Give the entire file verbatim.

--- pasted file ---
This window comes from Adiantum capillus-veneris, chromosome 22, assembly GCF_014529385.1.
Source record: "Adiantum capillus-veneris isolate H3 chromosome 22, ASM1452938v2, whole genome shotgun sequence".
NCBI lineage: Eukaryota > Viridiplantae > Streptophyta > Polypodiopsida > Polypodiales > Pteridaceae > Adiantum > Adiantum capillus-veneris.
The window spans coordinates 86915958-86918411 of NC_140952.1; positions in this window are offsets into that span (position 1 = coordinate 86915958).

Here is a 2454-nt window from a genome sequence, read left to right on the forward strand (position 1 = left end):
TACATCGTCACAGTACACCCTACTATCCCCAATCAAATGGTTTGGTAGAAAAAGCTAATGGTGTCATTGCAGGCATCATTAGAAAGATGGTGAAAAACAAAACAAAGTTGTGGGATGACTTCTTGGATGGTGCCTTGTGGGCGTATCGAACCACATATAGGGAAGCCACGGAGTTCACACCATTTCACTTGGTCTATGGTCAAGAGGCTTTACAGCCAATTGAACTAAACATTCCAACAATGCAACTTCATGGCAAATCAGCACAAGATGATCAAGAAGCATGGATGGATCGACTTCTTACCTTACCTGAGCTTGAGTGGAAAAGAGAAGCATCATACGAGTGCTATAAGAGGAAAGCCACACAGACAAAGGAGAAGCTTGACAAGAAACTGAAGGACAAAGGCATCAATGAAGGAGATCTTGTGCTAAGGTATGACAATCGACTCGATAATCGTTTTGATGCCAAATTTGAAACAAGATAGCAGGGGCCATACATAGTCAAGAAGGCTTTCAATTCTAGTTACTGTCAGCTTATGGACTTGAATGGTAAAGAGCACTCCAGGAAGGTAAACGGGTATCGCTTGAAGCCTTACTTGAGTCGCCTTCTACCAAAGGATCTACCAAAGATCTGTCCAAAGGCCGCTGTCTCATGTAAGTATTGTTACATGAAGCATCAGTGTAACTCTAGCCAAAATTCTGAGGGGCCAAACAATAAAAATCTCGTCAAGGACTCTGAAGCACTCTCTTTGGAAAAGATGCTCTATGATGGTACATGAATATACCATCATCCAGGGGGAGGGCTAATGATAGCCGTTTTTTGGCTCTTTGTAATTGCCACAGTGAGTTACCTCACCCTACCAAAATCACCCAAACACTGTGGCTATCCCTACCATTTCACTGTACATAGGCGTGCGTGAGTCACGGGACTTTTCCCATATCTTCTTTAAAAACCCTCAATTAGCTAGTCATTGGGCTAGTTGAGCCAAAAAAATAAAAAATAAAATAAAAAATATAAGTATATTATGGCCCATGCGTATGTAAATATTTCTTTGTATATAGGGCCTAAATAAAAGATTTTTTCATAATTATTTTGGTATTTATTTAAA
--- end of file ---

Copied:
This window comes from Adiantum capillus-veneris, chromosome 22, assembly GCF_014529385.1.
Source record: "Adiantum capillus-veneris isolate H3 chromosome 22, ASM1452938v2, whole genome shotgun sequence".
NCBI lineage: Eukaryota > Viridiplantae > Streptophyta > Polypodiopsida > Polypodiales > Pteridaceae > Adiantum > Adiantum capillus-veneris.
The window spans coordinates 86915958-86918411 of NC_140952.1; positions in this window are offsets into that span (position 1 = coordinate 86915958).

Here is a 2454-nt window from a genome sequence, read left to right on the forward strand (position 1 = left end):
TACATCGTCACAGTACACCCTACTATCCCCAATCAAATGGTTTGGTAGAAAAAGCTAATGGTGTCATTGCAGGCATCATTAGAAAGATGGTGAAAAACAAAACAAAGTTGTGGGATGACTTCTTGGATGGTGCCTTGTGGGCGTATCGAACCACATATAGGGAAGCCACGGAGTTCACACCATTTCACTTGGTCTATGGTCAAGAGGCTTTACAGCCAATTGAACTAAACATTCCAACAATGCAACTTCATGGCAAATCAGCACAAGATGATCAAGAAGCATGGATGGATCGACTTCTTACCTTACCTGAGCTTGAGTGGAAAAGAGAAGCATCATACGAGTGCTATAAGAGGAAAGCCACACAGACAAAGGAGAAGCTTGACAAGAAACTGAAGGACAAAGGCATCAATGAAGGAGATCTTGTGCTAAGGTATGACAATCGACTCGATAATCGTTTTGATGCCAAATTTGAAACAAGATAGCAGGGGCCATACATAGTCAAGAAGGCTTTCAATTCTAGTTACTGTCAGCTTATGGACTTGAATGGTAAAGAGCACTCCAGGAAGGTAAACGGGTATCGCTTGAAGCCTTACTTGAGTCGCCTTCTACCAAAGGATCTACCAAAGATCTGTCCAAAGGCCGCTGTCTCATGTAAGTATTGTTACATGAAGCATCAGTGTAACTCTAGCCAAAATTCTGAGGGGCCAAACAATAAAAATCTCGTCAAGGACTCTGAAGCACTCTCTTTGGAAAAGATGCTCTATGATGGTACATGAATATACCATCATCCAGGGGGAGGGCTAATGATAGCCGTTTTTTGGCTCTTTGTAATTGCCACAGTGAGTTACCTCACCCTACCAAAATCACCCAAACACTGTGGCTATCCCTACCATTTCACTGTACATAGGCGTGCGTGAGTCACGGGACTTTTCCCATATCTTCTTTAAAAACCCTCAATTAGCTAGTCATTGGGCTAGTTGAGCCAAAAAAATAAAAAATAAAATAAAAAATATAAGTATATTATGGCCCATGCGTATGTAAATATTTCTTTGTATATAGGGCCTAAATAAAAGATTTTTTCATAATTATTTTGGTATTTATTTAAA